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A Counterpoint on London Fashion Week

In this buzzy hotbed of design talent, too many of the top shows felt like costume plays or exercises in appropriation, argues Angelo Flaccavento.
(From L-R) Christopher Kane Autumn/Winter 2016, Alexander McQueen Autumn/Winter 2016, Mary Katrantzou Autumn/Winter 2016 | Source:
  • Angelo Flaccavento

LONDON, United Kingdom — Mea culpa. I have been skipping London Fashion Week for quite a while now and feeling a bit guilty about it, especially in light of the city's reputation as a hotbed of creative talent. This season, I finally reversed course and came to town, only to find myself confronted, once again, with an avalanche of appropriation and a flood of bland and disappointing collections that failed to spark emotion. If London is the world's leading incubator of fashion talent — and indeed there is unmistakable energy around the local (decidedly insular) fashion system — the days ahead look less than rosy.

For a start, many of the shows felt like costume plays — exercises in fantasy-making with little relation with the real world — so forget about wearing these clothes in everyday life. Peter Pilotto fell into this category, making you feel as if you had just seen a sci-fi movie, while the clothes themselves, shiny and showy, looked like something street-style starlets would wear to attract attention, which meant ideas worthy of a fast camera snap and not much more.

Peter Pilotto Autumn/Winter 2016 | Source:

Trouble was also evident at Gareth Pugh. His angular, out-of-this world fantasies have given way to strong-shouldered pantsuits and a vision of femininity so deeply rooted in the past — think replicant Rachel from Blade Runner in her 1940s gear — that one kept wondering who Pugh was targeting. For sure, it's not the club kids and cool girls who once craved his architectural designs.

Gareth Pugh Autumn/Winter 2016 | Source:

Another designer who seems to have lost track — temporarily, let's hope — is Christopher Kane who, on the verge of celebrating his label's 10th anniversary, plunged into an haphazard bag-lady extravaganza that sadly had little link to the challenging design ethos that made him a true innovator. Even Sarah Burton's latest effort for Alexander McQueen was flimsy, pale and inconsistent — and, truth be told, laden with references to the work of Maria Grazia Chiuri and Pierpaolo Piccioli at Valentino — that one kept wondering where the slightly sinister yet deeply poetic charm of the house was.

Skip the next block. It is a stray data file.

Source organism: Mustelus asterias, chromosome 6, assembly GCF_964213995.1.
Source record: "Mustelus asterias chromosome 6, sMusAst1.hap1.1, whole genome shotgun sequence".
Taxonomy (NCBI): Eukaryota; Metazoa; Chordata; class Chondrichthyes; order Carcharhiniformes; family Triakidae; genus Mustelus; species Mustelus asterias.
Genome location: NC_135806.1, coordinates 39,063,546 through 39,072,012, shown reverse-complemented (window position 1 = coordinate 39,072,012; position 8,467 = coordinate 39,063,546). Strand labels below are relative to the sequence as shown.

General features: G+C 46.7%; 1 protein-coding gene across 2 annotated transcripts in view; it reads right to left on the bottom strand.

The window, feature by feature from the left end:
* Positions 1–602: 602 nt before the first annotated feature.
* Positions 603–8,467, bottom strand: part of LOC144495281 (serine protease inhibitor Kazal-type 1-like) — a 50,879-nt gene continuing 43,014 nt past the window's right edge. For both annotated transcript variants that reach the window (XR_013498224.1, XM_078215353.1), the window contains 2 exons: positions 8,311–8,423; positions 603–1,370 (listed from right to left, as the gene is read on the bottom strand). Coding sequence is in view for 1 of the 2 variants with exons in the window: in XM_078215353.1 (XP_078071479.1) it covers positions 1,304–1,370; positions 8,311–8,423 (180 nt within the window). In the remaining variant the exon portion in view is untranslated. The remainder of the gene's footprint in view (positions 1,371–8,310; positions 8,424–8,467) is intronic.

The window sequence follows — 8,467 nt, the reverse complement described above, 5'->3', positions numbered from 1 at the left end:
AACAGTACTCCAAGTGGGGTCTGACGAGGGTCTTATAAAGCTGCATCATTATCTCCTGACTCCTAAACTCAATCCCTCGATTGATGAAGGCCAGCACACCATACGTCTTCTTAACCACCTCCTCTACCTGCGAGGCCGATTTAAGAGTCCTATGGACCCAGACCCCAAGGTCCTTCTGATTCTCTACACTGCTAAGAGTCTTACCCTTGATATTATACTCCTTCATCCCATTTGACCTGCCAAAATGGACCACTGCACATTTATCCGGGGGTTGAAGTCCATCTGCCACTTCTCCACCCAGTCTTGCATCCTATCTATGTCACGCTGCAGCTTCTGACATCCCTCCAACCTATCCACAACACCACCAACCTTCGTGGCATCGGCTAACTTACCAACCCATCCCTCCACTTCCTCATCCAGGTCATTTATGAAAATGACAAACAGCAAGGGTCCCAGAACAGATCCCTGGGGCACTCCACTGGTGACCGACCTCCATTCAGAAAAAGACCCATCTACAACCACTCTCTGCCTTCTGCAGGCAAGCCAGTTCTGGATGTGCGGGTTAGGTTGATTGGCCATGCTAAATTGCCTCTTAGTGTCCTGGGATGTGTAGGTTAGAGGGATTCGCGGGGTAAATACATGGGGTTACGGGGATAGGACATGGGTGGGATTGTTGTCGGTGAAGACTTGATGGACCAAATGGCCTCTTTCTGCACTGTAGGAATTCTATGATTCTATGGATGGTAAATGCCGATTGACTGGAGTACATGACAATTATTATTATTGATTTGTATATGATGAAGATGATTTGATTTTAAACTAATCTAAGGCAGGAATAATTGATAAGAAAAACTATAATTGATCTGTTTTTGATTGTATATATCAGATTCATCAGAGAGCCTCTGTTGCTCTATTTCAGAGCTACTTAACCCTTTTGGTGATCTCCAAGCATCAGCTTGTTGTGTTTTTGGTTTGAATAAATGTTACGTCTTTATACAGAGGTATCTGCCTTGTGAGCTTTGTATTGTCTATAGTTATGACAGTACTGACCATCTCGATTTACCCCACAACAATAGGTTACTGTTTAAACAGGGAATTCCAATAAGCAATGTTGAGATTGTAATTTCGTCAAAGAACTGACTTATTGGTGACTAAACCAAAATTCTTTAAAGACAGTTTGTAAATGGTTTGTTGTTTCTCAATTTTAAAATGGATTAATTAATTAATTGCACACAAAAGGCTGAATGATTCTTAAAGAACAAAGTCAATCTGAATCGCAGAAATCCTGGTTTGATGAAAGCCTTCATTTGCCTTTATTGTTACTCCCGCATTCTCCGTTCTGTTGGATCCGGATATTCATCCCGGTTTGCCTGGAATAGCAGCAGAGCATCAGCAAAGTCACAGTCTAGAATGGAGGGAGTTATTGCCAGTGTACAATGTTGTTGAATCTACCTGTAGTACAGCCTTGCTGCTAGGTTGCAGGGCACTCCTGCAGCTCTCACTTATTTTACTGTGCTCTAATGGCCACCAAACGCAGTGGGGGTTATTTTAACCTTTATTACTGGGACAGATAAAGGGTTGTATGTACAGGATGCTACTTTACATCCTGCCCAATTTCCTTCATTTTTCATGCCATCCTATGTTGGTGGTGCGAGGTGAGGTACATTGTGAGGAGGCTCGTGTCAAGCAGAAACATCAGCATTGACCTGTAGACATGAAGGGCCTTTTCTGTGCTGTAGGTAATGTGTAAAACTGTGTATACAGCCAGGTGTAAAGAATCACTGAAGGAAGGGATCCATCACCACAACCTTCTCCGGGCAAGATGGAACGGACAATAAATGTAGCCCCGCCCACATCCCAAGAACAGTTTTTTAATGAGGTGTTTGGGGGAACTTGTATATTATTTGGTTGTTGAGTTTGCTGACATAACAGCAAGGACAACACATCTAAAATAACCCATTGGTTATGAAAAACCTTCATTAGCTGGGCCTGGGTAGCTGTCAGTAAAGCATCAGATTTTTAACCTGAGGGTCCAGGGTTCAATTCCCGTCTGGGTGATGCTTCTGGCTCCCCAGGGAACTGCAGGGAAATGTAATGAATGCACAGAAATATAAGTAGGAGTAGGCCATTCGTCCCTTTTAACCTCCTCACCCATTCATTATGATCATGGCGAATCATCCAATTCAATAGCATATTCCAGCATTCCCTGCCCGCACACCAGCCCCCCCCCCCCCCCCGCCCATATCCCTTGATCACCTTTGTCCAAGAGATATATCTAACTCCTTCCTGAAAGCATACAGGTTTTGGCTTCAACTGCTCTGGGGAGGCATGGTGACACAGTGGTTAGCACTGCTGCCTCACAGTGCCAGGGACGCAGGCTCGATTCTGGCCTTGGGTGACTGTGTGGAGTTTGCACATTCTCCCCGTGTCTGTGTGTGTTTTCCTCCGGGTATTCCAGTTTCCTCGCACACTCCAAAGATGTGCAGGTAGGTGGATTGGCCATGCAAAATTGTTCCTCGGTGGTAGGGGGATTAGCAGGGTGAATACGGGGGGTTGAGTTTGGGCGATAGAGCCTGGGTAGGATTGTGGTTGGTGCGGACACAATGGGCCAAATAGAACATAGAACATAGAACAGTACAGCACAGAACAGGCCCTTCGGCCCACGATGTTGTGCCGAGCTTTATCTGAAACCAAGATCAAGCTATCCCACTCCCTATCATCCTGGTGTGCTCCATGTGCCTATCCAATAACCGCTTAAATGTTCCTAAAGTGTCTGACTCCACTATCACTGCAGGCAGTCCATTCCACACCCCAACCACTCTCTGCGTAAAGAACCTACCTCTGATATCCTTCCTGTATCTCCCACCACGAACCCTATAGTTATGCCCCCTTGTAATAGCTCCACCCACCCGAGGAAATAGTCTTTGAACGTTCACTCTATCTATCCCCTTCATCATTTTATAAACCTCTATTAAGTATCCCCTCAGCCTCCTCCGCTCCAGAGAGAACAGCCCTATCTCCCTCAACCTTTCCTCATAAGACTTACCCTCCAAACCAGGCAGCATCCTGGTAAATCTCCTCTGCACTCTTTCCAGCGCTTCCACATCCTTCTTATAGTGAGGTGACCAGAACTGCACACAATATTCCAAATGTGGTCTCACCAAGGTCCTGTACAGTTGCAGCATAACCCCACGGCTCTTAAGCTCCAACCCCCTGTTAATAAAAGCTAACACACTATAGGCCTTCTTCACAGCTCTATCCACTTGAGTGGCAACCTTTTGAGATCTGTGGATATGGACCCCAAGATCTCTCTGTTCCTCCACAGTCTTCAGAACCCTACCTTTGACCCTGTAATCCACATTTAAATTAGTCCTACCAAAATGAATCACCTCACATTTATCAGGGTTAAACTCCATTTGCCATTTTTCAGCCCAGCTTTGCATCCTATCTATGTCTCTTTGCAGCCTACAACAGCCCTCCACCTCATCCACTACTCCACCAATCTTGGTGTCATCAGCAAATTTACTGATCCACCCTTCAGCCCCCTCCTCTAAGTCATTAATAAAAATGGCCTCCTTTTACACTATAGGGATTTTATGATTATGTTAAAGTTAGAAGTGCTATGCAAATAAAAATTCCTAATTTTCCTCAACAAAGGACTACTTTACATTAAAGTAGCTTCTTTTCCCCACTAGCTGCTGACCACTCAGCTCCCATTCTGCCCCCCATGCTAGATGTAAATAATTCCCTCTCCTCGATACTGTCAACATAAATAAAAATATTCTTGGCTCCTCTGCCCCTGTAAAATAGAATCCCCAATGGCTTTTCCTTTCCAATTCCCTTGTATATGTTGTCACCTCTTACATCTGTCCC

Alexander McQueen Autumn/Winter 2016 | Source:

Miuccia Prada and Balenciaga-era Nicholas Ghesquiere are all-time favourites for appropriation. But at Mary Katrantzou, the Miu Miu echoes were blatant. And, despite his status as a conceptual brainiac, even Jonathan Anderson's capelets and the flying saucer hems of his twisted take on cocktail dressing owed a consistent debt to Ghesquière. The arrival of Johnny Coca at Mulberry certainly presents the chance for a major reboot at the brand. But with bits and pieces taken from here and there — not least Céline, where Coca previously worked — this collection, too, looked like a well-edited exercise in referencing.

Mary Katrantzou Autumn/Winter 2016 | Source:

The on-going shift towards 'see now, buy now' collections — which risks turning fashion designers into mere merchandisers, urging spectators to place orders — is not helping the state of affairs in London, either. The issue was evident at Burberry, the first major brand to embrace direct-to-consumer shows, starting next season. Here, the patchwork theme — rendered as a pell-mell of materials and messy, individualised styling — did not lift what looked like a tired line-up of bland and wholly forgettable items whose only difference from the dull goods on the high street was the cost of the materials and hence the final price tag.

Burberry Autumn/Winter 2016 | Source:

But all was not lost. In London, hope for the future had a female touch. Simone Rocha's twisted, romantic vision was a joy to behold. This season's collection was certainly a tad heavier than previous efforts and probably the closest Rocha has ever come to the work of both her father John Rocha, and Yohji Yamamoto. Yet it oozed the kind of unbridled poetry and free thinking one craves from London.

Faye and Erica Toogood's brand of blue-collar couture — all workwear references and wonderfully tactile fabrications — is decidedly niche, but timelessly progressive. Paula Gerbase is also progressing at 1205, while a honorary mention must go to Louise Trotter for the effort she has put into transforming Joseph's own-label from mere product to proper fashion.

Simone Rocha Autumn/Winter 2016 | Source:

The distinction between the two is, in a way, the industry’s eternal riddle. Ultimately, we are here for the clothes. Yet clothes, without genuine creative vision, are just lifeless objects that we can easily do without. This is a lesson London urgently needs to remember.

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